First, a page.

http://go.uen.org/3hI

 

 


 

 

Bill ties Kansas school funding formula to post-graduate success Wichita (KS) Eagle

 

TOPEKA – A proposal for a new school finance formula would link school funding to the success of students after graduation.

SB 294, introduced by Sen. Steve Abrams, R-Arkansas City, would tie part of districts’ funding to the number of graduates enrolled in college or working in jobs where they earn above a certain threshold.

The bill is set for a hearing Tuesday before the Senate Education Committee.

Abrams’ bill would break state education aid up into six main categories: enrollment, poverty, sparsity, equalization, pensions and success.

Districts would receive success ratings based on the number of graduates who had earned an industry certification, completed basic military training, enrolled in a third consecutive semester at a college or worked at a job earning an income of at least 250 percent of the poverty level. That would be $29,425 now.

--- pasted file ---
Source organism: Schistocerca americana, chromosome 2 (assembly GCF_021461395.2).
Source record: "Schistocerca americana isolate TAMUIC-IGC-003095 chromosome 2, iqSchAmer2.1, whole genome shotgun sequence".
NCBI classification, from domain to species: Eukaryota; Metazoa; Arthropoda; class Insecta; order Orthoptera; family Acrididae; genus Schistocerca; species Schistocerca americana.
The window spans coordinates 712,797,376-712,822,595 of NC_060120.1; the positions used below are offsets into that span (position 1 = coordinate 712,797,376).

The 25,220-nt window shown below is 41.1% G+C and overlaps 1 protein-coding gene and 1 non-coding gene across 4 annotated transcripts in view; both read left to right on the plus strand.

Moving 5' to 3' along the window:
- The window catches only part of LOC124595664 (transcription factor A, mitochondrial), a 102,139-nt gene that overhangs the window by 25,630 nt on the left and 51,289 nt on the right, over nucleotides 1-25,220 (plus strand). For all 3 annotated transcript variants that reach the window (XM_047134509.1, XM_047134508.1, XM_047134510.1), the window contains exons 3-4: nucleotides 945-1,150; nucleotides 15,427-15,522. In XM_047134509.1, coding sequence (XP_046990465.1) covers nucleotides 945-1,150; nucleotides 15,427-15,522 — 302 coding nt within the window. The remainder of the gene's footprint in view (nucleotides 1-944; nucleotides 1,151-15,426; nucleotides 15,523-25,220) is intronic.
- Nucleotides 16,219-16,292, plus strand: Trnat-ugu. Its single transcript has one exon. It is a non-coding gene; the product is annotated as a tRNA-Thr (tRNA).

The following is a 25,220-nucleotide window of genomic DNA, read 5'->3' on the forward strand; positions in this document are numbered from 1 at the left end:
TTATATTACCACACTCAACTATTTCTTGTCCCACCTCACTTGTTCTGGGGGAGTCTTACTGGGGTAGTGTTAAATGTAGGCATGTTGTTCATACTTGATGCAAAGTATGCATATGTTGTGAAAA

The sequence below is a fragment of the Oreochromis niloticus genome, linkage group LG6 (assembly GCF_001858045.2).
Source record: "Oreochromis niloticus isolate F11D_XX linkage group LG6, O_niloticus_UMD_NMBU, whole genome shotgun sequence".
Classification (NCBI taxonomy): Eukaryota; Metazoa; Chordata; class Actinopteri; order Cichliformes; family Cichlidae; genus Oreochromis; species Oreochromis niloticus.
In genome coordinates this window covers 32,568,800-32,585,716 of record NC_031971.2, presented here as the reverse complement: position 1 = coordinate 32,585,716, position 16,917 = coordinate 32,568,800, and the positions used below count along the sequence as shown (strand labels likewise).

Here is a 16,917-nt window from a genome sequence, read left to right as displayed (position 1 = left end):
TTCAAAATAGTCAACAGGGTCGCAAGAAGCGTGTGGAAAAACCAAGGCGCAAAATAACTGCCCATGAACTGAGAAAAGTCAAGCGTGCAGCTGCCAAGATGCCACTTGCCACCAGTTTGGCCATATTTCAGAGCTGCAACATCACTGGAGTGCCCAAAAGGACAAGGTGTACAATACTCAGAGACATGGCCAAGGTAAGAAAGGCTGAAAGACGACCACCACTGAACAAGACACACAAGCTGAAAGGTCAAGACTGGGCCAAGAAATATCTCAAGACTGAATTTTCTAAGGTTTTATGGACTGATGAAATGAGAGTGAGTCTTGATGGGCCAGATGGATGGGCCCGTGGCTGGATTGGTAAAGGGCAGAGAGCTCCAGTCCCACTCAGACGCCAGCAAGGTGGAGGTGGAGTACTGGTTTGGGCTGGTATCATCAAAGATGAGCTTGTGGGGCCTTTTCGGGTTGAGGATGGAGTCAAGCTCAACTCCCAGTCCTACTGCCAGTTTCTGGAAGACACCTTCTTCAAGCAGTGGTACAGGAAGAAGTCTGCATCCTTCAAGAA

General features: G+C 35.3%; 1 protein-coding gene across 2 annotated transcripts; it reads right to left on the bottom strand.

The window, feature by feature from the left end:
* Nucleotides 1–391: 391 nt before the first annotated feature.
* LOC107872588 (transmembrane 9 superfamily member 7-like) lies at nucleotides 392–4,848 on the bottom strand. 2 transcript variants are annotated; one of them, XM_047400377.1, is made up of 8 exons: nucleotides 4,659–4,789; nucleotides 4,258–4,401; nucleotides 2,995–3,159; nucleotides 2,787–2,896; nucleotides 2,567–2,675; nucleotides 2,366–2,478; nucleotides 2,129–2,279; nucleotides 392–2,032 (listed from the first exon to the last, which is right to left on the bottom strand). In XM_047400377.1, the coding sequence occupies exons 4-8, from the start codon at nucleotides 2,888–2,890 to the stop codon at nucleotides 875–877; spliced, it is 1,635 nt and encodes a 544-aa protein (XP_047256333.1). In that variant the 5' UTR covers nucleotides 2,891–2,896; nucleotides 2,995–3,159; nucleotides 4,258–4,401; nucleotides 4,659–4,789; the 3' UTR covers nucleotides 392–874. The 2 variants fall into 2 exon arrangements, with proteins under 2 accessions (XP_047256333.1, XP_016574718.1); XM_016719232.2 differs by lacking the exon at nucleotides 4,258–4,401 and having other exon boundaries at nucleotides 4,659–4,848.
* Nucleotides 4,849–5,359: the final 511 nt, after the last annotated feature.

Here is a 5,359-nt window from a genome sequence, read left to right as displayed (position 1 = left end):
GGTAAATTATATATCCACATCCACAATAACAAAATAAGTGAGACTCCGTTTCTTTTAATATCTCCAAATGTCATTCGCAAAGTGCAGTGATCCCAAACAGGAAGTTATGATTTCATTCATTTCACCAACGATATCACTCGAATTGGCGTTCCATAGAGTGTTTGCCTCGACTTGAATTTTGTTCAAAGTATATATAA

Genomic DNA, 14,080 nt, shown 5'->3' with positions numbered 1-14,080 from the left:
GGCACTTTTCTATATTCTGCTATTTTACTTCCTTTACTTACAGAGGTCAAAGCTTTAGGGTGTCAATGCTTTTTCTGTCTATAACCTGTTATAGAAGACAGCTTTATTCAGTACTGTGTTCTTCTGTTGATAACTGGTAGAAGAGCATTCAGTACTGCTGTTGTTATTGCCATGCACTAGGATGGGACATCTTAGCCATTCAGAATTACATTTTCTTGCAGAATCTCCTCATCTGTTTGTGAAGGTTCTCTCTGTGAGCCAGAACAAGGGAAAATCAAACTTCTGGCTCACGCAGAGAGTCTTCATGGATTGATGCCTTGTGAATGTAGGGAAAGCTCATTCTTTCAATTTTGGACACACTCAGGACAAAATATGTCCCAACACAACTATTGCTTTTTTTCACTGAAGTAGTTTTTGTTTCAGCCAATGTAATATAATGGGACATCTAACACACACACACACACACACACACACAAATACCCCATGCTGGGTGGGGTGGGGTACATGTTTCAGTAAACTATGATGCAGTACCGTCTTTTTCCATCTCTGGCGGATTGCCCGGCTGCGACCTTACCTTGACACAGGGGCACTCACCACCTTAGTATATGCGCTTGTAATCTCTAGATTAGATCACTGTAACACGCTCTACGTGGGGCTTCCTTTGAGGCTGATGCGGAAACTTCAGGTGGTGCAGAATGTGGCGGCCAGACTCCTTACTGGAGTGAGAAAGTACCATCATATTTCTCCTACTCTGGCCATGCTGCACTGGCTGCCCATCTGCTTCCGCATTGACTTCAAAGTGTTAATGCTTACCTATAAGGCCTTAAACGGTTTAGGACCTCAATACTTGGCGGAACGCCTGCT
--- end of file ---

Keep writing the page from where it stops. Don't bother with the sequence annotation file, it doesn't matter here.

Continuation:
Abrams, who chairs the Senate Education Committee and previously served on the State Board of Education, said this would link educational funding to real world outcomes.

http://go.uen.org/3h9

 

http://go.uen.org/3hJ (Ed Week)

 

 


 

 

Indiana Supreme Court: Schools don’t have to bus students Justices rule that state constitution doesn’t require schools to provide transportation.

Indianapolis Star

 

The Indiana Supreme Court ruled Tuesday that public schools are not constitutionally required to bus students to and from school.

The ruling further clarifies state law, which already permitted public school corporations to opt out of providing transportation services.

The case stems from a decision by Franklin Township Community Schools to discontinue free bus service in the 2011-12 school year. Parents, upset by the district’s action, filed a class-action lawsuit based on the premise that students had a constitutional right to bus service.